The 500-pound bear is known in the area for breaking into homes and eating people’s food. Now, being blamed for 40 break-ins since last July.
“This is what we call a severely habituated bear, meaning this bear has lost all fear of people and it is associating people with food and food sources,” Peter Tira with the California Dept. of Fish and Wildlife said.
Police say he carried out his most recent break-in by entering a home through a window. They say officers banged on the outside of the home until Hank popped out of the back door.
“It’s really scary because we use to be able to go on walks and bike rides by ourselves but it’s become a bigger problem,” said resident Olivia Philip.
“So now we bring the bear horn whenever we go on walks or bike rides,” said Samantha Philip.
The BEAR League, a nonprofit wildlife rescue group, does not want Hank to be killed. But rather, taken to a sanctuary. Executive director Ann Bryant says a sanctuary in Colorado will take him in.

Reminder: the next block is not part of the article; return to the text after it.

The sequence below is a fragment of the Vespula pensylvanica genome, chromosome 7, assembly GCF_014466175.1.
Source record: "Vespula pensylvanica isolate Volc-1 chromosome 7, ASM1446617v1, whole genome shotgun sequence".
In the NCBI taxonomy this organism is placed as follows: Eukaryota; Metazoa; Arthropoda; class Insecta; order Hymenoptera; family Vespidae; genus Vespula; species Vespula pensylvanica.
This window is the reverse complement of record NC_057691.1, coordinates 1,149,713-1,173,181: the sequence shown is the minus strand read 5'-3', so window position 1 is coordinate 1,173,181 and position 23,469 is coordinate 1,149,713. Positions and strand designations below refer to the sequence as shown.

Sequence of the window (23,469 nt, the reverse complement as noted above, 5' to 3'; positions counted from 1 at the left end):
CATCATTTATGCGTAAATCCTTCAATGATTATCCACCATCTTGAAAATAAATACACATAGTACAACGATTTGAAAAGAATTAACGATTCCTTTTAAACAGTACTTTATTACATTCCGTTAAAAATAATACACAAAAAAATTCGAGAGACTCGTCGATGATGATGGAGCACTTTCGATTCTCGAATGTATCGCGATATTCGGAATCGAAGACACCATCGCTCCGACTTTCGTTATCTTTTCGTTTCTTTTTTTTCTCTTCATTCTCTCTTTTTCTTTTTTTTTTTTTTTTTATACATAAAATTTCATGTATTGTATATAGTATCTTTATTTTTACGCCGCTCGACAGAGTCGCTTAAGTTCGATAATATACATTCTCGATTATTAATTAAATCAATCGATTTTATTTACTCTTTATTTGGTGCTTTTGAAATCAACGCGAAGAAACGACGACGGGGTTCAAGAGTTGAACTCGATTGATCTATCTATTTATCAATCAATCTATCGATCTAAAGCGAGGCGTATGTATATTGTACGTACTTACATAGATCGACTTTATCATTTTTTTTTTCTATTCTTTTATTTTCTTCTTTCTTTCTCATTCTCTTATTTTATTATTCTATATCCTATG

“It’s extremely frustrating to imagine with these other options to save his life that the threat is always looming over that you know he could be killed,” Bryant said. “We can’t sit back and just accept that. It’s not tolerable, you know. To kill him is going to send a message to the public that the Department of Wildlife doesn’t think his life is worth anything, that he’s just a nuisance. He’s a pest.”
The Dept. has set traps in the area in hope of catching the big bear, but they have since been removed after a public outcry. They say authorities have responded to over 150 calls about Hank- including emergency calls where people are fearful for their safety.
Both the California Dept. of Fish and Wildlife and BEAR League agree Hank needs to be taken off the streets, but how that’ll happen, is not clear.
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